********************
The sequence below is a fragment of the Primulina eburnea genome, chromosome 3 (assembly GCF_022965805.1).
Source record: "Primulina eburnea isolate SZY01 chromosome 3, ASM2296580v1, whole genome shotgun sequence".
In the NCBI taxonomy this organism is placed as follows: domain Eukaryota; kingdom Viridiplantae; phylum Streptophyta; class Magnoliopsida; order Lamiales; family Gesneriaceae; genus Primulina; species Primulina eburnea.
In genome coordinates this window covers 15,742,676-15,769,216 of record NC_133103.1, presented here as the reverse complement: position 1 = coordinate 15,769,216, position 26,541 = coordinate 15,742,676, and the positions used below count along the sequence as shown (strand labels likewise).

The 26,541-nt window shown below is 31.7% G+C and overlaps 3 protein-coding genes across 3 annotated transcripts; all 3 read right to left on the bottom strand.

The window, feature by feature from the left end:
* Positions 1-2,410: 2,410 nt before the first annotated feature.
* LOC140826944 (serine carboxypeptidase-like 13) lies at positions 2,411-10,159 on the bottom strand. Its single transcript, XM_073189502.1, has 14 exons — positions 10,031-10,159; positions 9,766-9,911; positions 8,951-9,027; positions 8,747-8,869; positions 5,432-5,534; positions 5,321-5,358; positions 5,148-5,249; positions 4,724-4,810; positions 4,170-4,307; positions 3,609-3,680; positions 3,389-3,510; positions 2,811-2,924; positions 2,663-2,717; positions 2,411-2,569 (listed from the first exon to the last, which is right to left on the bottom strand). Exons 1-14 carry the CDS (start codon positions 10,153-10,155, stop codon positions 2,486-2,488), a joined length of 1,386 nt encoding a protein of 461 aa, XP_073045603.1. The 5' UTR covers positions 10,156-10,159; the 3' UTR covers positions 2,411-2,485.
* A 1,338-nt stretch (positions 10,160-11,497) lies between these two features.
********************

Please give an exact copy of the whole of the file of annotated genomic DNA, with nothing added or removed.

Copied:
The sequence below is a fragment of the Primulina eburnea genome, chromosome 3 (assembly GCF_022965805.1).
Source record: "Primulina eburnea isolate SZY01 chromosome 3, ASM2296580v1, whole genome shotgun sequence".
In the NCBI taxonomy this organism is placed as follows: domain Eukaryota; kingdom Viridiplantae; phylum Streptophyta; class Magnoliopsida; order Lamiales; family Gesneriaceae; genus Primulina; species Primulina eburnea.
In genome coordinates this window covers 15,742,676-15,769,216 of record NC_133103.1, presented here as the reverse complement: position 1 = coordinate 15,769,216, position 26,541 = coordinate 15,742,676, and the positions used below count along the sequence as shown (strand labels likewise).

The 26,541-nt window shown below is 31.7% G+C and overlaps 3 protein-coding genes across 3 annotated transcripts; all 3 read right to left on the bottom strand.

The window, feature by feature from the left end:
* Positions 1-2,410: 2,410 nt before the first annotated feature.
* LOC140826944 (serine carboxypeptidase-like 13) lies at positions 2,411-10,159 on the bottom strand. Its single transcript, XM_073189502.1, has 14 exons — positions 10,031-10,159; positions 9,766-9,911; positions 8,951-9,027; positions 8,747-8,869; positions 5,432-5,534; positions 5,321-5,358; positions 5,148-5,249; positions 4,724-4,810; positions 4,170-4,307; positions 3,609-3,680; positions 3,389-3,510; positions 2,811-2,924; positions 2,663-2,717; positions 2,411-2,569 (listed from the first exon to the last, which is right to left on the bottom strand). Exons 1-14 carry the CDS (start codon positions 10,153-10,155, stop codon positions 2,486-2,488), a joined length of 1,386 nt encoding a protein of 461 aa, XP_073045603.1. The 5' UTR covers positions 10,156-10,159; the 3' UTR covers positions 2,411-2,485.
* A 1,338-nt stretch (positions 10,160-11,497) lies between these two features.